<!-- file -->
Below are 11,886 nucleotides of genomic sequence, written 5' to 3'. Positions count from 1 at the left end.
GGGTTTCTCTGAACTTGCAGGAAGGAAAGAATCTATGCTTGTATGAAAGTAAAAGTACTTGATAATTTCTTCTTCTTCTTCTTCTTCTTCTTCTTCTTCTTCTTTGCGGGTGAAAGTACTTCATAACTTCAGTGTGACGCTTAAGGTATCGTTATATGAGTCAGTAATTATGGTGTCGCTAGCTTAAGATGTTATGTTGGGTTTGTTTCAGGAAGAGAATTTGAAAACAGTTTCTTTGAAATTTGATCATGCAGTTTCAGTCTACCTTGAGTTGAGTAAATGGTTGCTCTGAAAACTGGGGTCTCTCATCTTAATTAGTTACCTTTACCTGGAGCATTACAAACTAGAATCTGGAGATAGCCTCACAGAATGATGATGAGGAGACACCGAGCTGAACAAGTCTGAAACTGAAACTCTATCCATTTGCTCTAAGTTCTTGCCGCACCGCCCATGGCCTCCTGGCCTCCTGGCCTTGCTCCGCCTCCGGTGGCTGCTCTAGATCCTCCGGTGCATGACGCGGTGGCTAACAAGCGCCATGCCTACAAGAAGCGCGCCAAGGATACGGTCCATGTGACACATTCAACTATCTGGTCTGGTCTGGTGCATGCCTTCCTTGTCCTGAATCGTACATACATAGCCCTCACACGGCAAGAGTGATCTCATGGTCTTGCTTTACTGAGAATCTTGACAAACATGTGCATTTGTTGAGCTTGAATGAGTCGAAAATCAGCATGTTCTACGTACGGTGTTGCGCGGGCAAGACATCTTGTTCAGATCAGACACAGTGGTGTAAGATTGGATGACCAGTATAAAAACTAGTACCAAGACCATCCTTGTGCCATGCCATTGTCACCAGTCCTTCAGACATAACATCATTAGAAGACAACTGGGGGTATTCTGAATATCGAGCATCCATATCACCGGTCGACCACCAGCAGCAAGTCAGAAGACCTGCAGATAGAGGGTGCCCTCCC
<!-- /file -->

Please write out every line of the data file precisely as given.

Below are 11,886 nucleotides of genomic sequence, written 5' to 3'. Positions count from 1 at the left end.
GGGTTTCTCTGAACTTGCAGGAAGGAAAGAATCTATGCTTGTATGAAAGTAAAAGTACTTGATAATTTCTTCTTCTTCTTCTTCTTCTTCTTCTTCTTCTTCTTTGCGGGTGAAAGTACTTCATAACTTCAGTGTGACGCTTAAGGTATCGTTATATGAGTCAGTAATTATGGTGTCGCTAGCTTAAGATGTTATGTTGGGTTTGTTTCAGGAAGAGAATTTGAAAACAGTTTCTTTGAAATTTGATCATGCAGTTTCAGTCTACCTTGAGTTGAGTAAATGGTTGCTCTGAAAACTGGGGTCTCTCATCTTAATTAGTTACCTTTACCTGGAGCATTACAAACTAGAATCTGGAGATAGCCTCACAGAATGATGATGAGGAGACACCGAGCTGAACAAGTCTGAAACTGAAACTCTATCCATTTGCTCTAAGTTCTTGCCGCACCGCCCATGGCCTCCTGGCCTCCTGGCCTTGCTCCGCCTCCGGTGGCTGCTCTAGATCCTCCGGTGCATGACGCGGTGGCTAACAAGCGCCATGCCTACAAGAAGCGCGCCAAGGATACGGTCCATGTGACACATTCAACTATCTGGTCTGGTCTGGTGCATGCCTTCCTTGTCCTGAATCGTACATACATAGCCCTCACACGGCAAGAGTGATCTCATGGTCTTGCTTTACTGAGAATCTTGACAAACATGTGCATTTGTTGAGCTTGAATGAGTCGAAAATCAGCATGTTCTACGTACGGTGTTGCGCGGGCAAGACATCTTGTTCAGATCAGACACAGTGGTGTAAGATTGGATGACCAGTATAAAAACTAGTACCAAGACCATCCTTGTGCCATGCCATTGTCACCAGTCCTTCAGACATAACATCATTAGAAGACAACTGGGGGTATTCTGAATATCGAGCATCCATATCACCGGTCGACCACCAGCAGCAAGTCAGAAGACCTGCAGATAGAGGGTGCCCTCCC